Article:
PIGEON -- DTE Energy has unveiled two solutions for turning windmills back on at Laker Elementary School, but neither option will work, school officials say.
Library filed under Safety from Michigan
DTE Energy unveiled two ‘’solutions'’ Friday for turning windmills back on at Laker Elementary School, but neither option will work, school officials say. Laker leaders say DTE officials don’t seem to understand how windmills work and the coal-burning utility continues to drag its feet on the project. A DTE engineer is supposed to be back at the school on Monday to study the turbines.
“It is extremely complex to connect large wind generators to the electric grid and we needed to ensure that the right protective equipment is in place to ensure the safety of the children at the school, as well as the reliability of the electrical system,” Dow added.
The recent shutdown of three windmills at an elementary school in Michigan’s Thumb has put state regulators on the hot seat. Putting heat on the Michigan Public Service Commission in Lansing will hopefully help get three windmills at Laker Elementary School near Pigeon turned back on, and make it easier for future wind developers to locate here, said State Sen. Jim Barcia, D-Bay City. Barcia said he plans to send a letter, likely today, ‘’requesting that the PSC play a stronger leadership role'’ in resolving the Laker school issue without putting an undue financial hardship on the school. Two weeks ago, the school windmills were shut down by a contractor after DTE Energy raised safety and reliability concerns about the turbines, including whether the electrical grid can handle additional generation and whether line workers could be injured by power from the turbines during an outage.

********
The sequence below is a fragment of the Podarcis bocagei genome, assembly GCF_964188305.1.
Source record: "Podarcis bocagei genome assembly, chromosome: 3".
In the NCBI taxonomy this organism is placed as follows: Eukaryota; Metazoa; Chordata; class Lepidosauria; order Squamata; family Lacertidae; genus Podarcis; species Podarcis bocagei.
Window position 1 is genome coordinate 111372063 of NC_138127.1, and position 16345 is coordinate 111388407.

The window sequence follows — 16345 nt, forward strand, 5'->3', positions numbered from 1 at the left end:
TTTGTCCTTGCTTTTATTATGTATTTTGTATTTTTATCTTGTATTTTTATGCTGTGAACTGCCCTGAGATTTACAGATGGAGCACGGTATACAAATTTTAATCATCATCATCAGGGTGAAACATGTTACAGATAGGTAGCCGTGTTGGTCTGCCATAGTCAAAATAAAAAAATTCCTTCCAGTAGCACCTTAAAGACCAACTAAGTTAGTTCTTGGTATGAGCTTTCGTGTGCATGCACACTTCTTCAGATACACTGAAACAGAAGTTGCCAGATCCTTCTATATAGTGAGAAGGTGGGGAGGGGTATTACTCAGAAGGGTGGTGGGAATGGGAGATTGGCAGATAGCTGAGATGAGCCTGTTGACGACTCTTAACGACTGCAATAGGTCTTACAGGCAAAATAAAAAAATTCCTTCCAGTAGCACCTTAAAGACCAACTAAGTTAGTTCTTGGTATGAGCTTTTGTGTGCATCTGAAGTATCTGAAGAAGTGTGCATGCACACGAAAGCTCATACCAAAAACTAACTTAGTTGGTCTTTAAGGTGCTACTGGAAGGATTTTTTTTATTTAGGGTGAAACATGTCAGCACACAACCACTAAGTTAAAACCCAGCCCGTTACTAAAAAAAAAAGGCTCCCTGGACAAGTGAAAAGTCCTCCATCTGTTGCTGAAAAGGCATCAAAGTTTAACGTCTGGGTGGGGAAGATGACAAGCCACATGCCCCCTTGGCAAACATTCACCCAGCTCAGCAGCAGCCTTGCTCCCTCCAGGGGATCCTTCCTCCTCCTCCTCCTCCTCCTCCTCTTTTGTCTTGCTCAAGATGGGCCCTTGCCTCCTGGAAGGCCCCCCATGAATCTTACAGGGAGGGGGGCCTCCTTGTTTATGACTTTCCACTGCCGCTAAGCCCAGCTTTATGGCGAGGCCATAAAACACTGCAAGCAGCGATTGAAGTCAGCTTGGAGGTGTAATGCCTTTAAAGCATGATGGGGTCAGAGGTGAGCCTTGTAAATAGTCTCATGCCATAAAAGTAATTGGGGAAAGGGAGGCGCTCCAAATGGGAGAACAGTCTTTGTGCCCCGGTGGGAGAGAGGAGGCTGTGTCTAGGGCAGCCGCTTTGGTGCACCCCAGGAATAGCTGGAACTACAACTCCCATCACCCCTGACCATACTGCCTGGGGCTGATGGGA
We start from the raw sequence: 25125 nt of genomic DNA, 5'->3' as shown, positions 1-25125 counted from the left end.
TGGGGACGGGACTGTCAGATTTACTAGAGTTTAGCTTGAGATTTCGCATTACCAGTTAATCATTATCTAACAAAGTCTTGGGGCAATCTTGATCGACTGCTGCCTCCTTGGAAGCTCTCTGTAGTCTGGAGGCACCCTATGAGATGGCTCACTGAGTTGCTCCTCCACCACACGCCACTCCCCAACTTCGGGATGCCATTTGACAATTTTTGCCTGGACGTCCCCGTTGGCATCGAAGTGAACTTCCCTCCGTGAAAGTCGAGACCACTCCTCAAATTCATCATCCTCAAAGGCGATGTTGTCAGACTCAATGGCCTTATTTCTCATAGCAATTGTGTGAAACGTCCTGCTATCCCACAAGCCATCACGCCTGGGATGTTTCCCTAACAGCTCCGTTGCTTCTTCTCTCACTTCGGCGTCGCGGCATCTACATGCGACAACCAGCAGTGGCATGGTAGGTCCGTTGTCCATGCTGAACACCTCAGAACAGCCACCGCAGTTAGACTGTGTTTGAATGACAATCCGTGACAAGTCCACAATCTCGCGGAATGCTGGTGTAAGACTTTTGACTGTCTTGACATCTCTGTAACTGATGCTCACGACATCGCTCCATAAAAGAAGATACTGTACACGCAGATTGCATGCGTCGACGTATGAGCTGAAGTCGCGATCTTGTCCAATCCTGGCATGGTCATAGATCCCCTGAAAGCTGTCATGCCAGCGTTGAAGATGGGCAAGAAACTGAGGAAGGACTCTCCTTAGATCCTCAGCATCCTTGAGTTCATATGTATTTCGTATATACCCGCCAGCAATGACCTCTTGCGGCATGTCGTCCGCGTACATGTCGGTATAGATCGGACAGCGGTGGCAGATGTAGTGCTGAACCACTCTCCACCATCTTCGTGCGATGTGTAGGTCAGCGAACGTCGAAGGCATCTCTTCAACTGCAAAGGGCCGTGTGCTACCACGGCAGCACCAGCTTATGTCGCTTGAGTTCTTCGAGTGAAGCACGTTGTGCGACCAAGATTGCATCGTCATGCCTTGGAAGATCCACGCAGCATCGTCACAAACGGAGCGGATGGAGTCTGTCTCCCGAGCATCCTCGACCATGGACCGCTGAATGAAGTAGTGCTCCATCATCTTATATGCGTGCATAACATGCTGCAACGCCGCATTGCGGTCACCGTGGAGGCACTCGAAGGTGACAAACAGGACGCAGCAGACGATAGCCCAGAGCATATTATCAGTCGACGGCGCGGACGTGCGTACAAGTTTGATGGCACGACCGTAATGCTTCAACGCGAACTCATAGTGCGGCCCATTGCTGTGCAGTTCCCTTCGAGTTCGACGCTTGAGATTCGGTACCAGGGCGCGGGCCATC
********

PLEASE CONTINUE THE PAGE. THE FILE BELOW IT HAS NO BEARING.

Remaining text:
The wind has been taken right out of a second wind energy project in the Thumb Area. Last month, Michigan’s first wind farm near Ubly was put on hold until next year. Now a smaller wind energy project in the Laker School District near Pigeon has been shut down by DTE Energy. The utility company says safety is the reason, but others disagree.
HOLLAND -- Airport officials don't want modern, sky-high versions of windmills near the Tulip City Airport.
Ice throw is a concern related to the fact that any object at the end of the rotating blades is traveling at a high rate of speed. In the case of a 60 meter turbine (about 200’ diameter), rotating at 20 RPM, the tip of the blade is traveling at just over 140 mph. If the turbine diameter increases to 80 meters, the tip speed increases to just over 187 mph. There are reports of ice having accumulated at the tip of the turbine and upon breaking loose, traveling significant distance......